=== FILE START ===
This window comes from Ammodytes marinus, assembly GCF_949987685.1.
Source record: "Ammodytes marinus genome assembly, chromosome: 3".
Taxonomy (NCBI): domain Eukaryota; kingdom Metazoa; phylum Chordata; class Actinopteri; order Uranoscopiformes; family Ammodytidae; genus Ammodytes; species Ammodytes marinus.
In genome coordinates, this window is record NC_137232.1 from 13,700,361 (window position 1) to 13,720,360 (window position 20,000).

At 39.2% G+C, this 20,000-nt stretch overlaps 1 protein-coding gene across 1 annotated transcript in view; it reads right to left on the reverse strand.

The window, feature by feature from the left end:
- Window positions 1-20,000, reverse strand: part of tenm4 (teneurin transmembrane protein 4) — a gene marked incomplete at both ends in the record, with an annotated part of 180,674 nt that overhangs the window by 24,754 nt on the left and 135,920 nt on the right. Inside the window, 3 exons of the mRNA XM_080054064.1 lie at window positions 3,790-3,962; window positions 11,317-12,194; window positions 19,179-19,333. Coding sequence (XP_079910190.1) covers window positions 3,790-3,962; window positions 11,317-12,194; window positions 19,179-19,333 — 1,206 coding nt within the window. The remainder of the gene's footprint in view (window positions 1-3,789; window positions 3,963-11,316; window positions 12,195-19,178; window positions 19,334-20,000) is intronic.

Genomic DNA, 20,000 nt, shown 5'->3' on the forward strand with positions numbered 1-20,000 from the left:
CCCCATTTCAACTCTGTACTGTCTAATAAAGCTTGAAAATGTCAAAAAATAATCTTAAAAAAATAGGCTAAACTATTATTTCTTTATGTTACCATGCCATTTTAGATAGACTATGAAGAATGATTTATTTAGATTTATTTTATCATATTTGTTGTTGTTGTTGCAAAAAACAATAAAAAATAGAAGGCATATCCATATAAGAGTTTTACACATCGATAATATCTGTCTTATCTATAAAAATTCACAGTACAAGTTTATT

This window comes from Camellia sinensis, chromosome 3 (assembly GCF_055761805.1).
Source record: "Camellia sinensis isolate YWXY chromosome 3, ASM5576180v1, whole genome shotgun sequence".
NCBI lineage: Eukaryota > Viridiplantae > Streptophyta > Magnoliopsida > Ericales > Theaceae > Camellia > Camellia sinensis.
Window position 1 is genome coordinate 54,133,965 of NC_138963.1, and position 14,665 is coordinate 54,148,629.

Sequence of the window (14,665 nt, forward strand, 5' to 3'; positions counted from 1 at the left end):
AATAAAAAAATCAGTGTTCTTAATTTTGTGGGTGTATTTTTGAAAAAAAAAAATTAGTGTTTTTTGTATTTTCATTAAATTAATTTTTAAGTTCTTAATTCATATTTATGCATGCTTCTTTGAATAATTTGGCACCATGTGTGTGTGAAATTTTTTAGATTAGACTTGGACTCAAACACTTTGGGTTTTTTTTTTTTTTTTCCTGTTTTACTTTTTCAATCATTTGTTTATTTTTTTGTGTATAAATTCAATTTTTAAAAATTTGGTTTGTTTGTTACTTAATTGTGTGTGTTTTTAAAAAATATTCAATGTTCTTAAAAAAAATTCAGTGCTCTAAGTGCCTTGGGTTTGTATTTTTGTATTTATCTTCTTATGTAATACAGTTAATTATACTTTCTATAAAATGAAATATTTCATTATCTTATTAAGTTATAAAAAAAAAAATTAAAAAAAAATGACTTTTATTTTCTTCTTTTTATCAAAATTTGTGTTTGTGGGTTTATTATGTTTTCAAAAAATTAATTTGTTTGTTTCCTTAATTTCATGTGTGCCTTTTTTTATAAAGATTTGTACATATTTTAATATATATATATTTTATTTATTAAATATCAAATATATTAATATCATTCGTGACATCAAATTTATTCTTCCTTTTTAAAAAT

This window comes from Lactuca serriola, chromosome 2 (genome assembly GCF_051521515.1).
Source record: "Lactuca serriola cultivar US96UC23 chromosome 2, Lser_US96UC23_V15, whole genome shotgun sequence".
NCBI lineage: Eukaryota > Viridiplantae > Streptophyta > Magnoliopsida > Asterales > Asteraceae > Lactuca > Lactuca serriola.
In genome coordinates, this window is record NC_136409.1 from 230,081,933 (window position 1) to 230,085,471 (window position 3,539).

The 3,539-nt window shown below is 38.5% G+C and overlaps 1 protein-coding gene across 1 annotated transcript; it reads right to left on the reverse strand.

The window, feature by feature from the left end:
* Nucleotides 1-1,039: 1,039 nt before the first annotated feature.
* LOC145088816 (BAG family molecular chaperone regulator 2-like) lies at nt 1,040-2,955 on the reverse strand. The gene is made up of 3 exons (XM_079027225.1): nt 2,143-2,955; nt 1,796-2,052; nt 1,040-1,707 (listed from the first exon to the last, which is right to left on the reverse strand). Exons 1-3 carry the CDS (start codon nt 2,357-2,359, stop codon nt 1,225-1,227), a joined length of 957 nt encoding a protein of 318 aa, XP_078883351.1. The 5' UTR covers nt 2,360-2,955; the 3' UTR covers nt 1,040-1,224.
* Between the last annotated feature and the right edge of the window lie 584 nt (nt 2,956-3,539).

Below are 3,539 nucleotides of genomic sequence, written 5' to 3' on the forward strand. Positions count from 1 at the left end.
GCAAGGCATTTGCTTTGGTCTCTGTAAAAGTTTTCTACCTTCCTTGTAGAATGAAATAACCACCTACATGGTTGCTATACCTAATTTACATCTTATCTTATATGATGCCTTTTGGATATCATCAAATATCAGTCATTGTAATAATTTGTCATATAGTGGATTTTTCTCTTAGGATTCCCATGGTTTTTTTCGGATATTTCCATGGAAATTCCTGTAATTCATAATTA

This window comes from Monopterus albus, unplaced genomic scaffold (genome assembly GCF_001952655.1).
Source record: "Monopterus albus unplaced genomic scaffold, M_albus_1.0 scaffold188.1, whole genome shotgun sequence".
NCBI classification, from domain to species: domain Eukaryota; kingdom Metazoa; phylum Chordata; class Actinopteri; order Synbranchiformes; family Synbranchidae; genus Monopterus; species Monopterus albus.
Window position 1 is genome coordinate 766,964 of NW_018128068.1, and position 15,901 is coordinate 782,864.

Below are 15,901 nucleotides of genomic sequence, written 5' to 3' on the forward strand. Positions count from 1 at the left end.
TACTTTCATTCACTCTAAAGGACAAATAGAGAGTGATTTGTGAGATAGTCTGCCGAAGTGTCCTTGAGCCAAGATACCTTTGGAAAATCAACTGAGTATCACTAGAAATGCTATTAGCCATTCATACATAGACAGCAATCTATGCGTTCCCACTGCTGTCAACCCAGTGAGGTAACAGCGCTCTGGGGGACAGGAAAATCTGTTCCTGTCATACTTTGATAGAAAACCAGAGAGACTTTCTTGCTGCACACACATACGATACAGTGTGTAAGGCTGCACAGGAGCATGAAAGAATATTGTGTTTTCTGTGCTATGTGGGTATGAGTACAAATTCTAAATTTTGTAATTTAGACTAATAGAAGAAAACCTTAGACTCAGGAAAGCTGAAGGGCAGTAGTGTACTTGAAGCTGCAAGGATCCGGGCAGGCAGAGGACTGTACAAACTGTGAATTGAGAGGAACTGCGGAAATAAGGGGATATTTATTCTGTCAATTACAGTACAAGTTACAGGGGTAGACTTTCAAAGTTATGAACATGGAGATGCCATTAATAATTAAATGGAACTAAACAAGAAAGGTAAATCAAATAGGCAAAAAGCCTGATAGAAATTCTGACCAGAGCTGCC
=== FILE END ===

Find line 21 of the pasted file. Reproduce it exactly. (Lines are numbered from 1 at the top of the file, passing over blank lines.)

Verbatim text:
The window, feature by feature from the left end: